Man Detained While Delivering Pizza Is Finally Freed From ICE Detention

“I’m very happy to be free.”

Julio Cortez/AP

Fight disinformation: Sign up for the free Mother Jones Daily newsletter and follow the news that matters.

Nearly two months after he was detained while delivering a pizza order in Brooklyn, New York, Pablo Villavicencio Calderon has finally been reunited with his family. 

A federal judge on Tuesday ordered the immediate release of Villavicencio, whose arrest last month and subsequent attempt to deport him by Immigration and Customs Enforcement officials sparked national outrage against the government’s crackdown on illegal immigration.  

Describing Villavicencio as a “model citizen,” Judge Paul Crotty on Tuesday granted the 35-year-old father of two a stay of deportation while he goes through the process of becoming a lawful permanent resident. “He has no criminal history,” Crotty wrote. “He has paid his taxes. And he has worked diligently to provide for his family.”

Villavicencio was arrested on June 1 while delivering a pizza order to an army base in Fort Hamilton, Brooklyn. Upon arriving to hand off the order, a military police officer demanded Villavicencio show a driver’s license for identification. When he was unable to provide one, the guard contacted ICE officials, who placed Villavicencio at a detention center in New Jersey.

News of the arrest prompted some local restaurants to boycott deliveries to the army base.

“I’m very happy to be free,” Villavicencio told Telemundo in Spanish. “I’m happy to be reunited with my wife and children.”

TIME IS RUNNING OUT!

We have an ambitious $350,000 online fundraising goal this month and it's truly crunch time: About 15 percent of our yearly online giving usually comes in during the final week of the year, and in "No Cute Headlines or Manipulative BS," we explain why we simply can't afford to come up short right now.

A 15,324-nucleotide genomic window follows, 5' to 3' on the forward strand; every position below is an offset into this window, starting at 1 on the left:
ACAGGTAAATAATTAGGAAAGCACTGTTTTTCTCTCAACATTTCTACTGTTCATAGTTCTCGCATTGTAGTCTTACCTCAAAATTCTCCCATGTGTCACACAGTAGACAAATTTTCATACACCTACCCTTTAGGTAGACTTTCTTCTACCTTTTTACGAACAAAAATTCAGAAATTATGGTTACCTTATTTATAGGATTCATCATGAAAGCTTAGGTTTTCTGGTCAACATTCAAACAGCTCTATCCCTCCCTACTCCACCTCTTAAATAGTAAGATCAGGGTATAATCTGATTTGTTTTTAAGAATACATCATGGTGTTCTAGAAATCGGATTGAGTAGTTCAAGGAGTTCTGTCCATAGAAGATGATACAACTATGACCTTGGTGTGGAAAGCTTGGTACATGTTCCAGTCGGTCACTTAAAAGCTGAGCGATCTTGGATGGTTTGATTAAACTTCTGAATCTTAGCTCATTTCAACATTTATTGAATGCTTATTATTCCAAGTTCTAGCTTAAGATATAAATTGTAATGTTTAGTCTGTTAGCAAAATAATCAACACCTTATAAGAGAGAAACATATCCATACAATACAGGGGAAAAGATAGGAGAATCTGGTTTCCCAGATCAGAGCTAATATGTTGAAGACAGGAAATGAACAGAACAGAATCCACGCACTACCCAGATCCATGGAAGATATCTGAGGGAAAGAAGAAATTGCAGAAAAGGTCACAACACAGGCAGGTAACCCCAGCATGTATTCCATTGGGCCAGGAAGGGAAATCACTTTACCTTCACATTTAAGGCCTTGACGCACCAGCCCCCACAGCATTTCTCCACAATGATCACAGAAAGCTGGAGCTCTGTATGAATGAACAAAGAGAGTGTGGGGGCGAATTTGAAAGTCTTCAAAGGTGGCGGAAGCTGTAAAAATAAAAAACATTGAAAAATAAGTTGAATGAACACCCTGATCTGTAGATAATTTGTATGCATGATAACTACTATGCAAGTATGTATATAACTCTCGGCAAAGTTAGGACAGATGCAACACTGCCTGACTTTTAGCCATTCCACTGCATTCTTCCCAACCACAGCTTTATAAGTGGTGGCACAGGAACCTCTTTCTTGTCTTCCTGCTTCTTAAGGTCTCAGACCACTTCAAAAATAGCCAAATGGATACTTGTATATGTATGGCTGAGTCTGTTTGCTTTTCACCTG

The bottom line: Corporations and powerful people with deep pockets will never sustain the type of journalism Mother Jones exists to do. And advertising or profit-driven ownership groups will never make time-intensive, in-depth reporting viable.

That's why donations big and small make up 74 percent of our budget this year. There is no backup to keep us going, no alternate revenue source, no secret benefactor. If readers don’t donate, we won’t be here. It's that simple.

And if you can help us out with a donation right now, all online gifts will be matched thanks to an incredibly generous matching gift pledge.

payment methods

TIME IS RUNNING OUT!

We have an ambitious $350,000 online fundraising goal this month and it's truly crunch time: About 15 percent of our yearly online giving usually comes in during the final week of the year, and in "No Cute Headlines or Manipulative BS," we explain why we simply can't afford to come up short right now.

The bottom line: Corporations and powerful people with deep pockets will never sustain the type of journalism Mother Jones exists to do. And advertising or profit-driven ownership groups will never make time-intensive, in-depth reporting viable.

That's why donations big and small make up 74 percent of our budget this year. There is no backup to keep us going, no alternate revenue source, no secret benefactor. If readers don’t donate, we won’t be here. It's that simple.

And if you can help us out with a donation right now, all online gifts will be matched thanks to an incredibly generous matching gift pledge.

payment methods

We Recommend

Latest

Sign up for our free newsletter

Subscribe to the Mother Jones Daily to have our top stories delivered directly to your inbox.

Get our award-winning magazine

Save big on a full year of investigations, ideas, and insights.

Subscribe

Support our journalism

Help Mother Jones' reporters dig deep with a tax-deductible donation.

Donate